•  Rasmussen, B. & Salhani, D. (2008).  Resurrecting Erich Fromm. Smith College Studies in Social Work, 78,201-225.
  •  Rasmussen, B. & Mishna, M. (2008).  A fine balance: Instructor self-disclosure in the classroom.  Journal of Teaching in Social Work, 28(1/2, 191-207.
  • Rasmussen, B.  (2007) No refuge: An exploratory survey of nightmares, dreams, and sleep patterns in women dealing with relationship violence.  Violence Against Women.13, 314-322.
  • Rasmussen, B.  (2005). An intersubjective perspective on vicarious trauma and its impact on the clinical process.  Journal of Social Work Practice, 19, 19-30.
  • Rasmussen, B. (2005). Have we learned from our mistakes? Psychoanalytic Social Work,12,73-79.
  • Rasmussen, B., & Mishna, F. (2003). The relevance of contemporary psychoanalytic theories to teaching social work. Smith College Studies in Social Work, 74, 1, 31-47.
  • Rasmussen, B. (2002). Linking metaphor and dreams in clinical practice. Psychoanalytic Social Work. 9 (2), 71-87.
  • Mishna, F. & Rasmussen, B. (2001). The learning relationship: Working through disjunctions in the classroom. Clinical Social Work Journal, 29(4), 387-399.
  • Rasmussen, B. (2000). Poetic truths and clinical reality: Client experience of the use of metaphor by therapists. Smith College Studies in Social Work, Special Issue, Clinical Practice Evaluation: Conceptual Issues, Empirical Studies, and Practice Implications, 70(2), 355-373.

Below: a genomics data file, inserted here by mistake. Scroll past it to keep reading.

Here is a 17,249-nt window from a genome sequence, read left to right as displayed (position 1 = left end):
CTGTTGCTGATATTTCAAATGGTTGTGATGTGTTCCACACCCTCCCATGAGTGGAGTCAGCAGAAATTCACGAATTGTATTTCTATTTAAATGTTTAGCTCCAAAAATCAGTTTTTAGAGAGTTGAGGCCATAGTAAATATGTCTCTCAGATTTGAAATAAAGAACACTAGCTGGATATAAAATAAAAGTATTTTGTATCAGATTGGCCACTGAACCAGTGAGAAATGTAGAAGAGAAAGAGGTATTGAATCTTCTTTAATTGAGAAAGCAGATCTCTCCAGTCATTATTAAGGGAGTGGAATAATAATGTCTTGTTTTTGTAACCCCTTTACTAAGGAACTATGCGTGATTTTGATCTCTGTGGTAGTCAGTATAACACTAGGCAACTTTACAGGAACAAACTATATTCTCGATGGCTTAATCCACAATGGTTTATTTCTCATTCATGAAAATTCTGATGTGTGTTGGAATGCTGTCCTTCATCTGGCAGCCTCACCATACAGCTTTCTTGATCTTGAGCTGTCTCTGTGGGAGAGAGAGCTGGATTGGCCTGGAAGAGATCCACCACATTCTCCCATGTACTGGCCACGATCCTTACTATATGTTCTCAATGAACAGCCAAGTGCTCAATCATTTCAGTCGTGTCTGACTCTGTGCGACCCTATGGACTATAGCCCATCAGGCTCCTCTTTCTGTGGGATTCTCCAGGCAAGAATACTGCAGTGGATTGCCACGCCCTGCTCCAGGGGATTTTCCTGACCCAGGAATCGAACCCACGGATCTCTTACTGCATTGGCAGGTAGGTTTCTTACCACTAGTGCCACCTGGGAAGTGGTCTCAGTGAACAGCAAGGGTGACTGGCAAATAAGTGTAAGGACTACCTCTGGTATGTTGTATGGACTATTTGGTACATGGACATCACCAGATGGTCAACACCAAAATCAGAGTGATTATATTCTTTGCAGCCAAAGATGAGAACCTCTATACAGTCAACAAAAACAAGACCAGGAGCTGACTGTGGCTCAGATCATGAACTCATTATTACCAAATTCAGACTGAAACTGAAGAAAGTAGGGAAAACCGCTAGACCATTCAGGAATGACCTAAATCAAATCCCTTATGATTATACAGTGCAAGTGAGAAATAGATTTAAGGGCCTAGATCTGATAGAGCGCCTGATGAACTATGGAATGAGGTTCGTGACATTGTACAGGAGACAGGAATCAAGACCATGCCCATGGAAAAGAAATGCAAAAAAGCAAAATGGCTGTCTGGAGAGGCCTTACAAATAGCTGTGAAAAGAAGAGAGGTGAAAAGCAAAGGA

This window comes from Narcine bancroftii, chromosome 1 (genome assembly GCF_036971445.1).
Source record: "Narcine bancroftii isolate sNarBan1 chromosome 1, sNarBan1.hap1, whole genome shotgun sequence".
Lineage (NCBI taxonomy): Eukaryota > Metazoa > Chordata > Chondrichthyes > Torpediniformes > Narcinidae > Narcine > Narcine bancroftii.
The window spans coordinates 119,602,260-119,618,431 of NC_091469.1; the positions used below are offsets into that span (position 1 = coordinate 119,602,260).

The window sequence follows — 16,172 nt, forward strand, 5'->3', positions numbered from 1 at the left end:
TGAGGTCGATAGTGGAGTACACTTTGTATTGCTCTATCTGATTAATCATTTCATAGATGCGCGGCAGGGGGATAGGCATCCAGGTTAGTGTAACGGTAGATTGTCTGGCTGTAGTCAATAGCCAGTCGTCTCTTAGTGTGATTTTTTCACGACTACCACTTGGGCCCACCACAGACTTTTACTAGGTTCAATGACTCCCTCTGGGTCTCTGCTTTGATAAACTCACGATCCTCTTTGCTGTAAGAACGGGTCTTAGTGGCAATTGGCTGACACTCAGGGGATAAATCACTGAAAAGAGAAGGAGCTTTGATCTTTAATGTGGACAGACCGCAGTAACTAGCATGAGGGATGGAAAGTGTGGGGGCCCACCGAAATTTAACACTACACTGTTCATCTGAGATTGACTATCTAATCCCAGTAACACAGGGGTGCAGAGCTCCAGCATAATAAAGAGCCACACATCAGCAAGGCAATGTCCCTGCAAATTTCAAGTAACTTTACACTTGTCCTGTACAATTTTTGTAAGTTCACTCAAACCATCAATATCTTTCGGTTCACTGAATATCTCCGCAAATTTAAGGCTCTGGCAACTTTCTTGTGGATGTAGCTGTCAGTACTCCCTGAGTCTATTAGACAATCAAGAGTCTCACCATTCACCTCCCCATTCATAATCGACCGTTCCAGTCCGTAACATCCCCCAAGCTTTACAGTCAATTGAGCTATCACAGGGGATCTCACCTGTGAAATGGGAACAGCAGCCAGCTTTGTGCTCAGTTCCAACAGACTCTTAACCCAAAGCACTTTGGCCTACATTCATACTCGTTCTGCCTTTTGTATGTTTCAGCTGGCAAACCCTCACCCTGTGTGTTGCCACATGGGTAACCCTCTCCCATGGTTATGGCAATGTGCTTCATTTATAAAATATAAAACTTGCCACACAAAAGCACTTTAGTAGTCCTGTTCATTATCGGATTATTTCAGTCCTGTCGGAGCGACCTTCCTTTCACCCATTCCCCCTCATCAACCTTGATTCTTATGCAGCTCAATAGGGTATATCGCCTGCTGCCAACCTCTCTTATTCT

• Rasmussen, B. (1999). Joining group psychotherapy: Developmental considerations. International Journal of Group Psychotherapy, 49(4), 512-528.
  • Rasmussen, B. & Angus, L. (1997). Modes of interaction in psychodynamic psychotherapy with borderline and non-borderline clients: A qualitative analysis.  Journal of Analytic Social Work, 4(4), 53-73.
  • Rasmussen, B. & Angus L. (1996). Metaphor in psychodynamic psychotherapy with borderline and non-borderline clients: A qualitative analysis. Psychotherapy, 33(4), 521 – 530.
  •  Rasmussen, B. (1995). The differential use of metaphor in psychotherapy. Clinical Social Work Journal, 23(2), 139-149.


NON-REFEREED PUBLICATIONS:

Journals:

  • Rasmussen, B. (2015) [Review of the book Social Work in a Digital Society By Sue Watling and Jim Rogers]. London, Sage. Clinical Social Work Journal, 43(2), 254-255.
  • Rasmussen, B. (2010).  [Revew of the book Advanced Clinical Social Work Practice: Relational Principles and Techniques]  Smith College Studies in Social Work.
  • Rasmussen, B. (2007).  It takes two to tango: The case for Relational Theory in Clinical Social Work.  Perspectives, 20, 4, 6-7.
  • Rasmussen, B. (2006). [Review of the book Psychodynamic Social Work].  Smith College Studies in Social Work.  76,3, 93-94.
  • Rasmussen, B. (2005).  [Review of the book Relational Psychotherapy: A primer].  Smith College Studies in Social Work, 75,1.
  • Rasmussen, B. (1998)  Unfaithful Angels: A down to earth perspective.  Perspectives, 20 (2), 14-15.
  • Rasmussen, B. (1998). [Review of the book Touch in Psychotherapy].  Perspectives, 20(3), 14.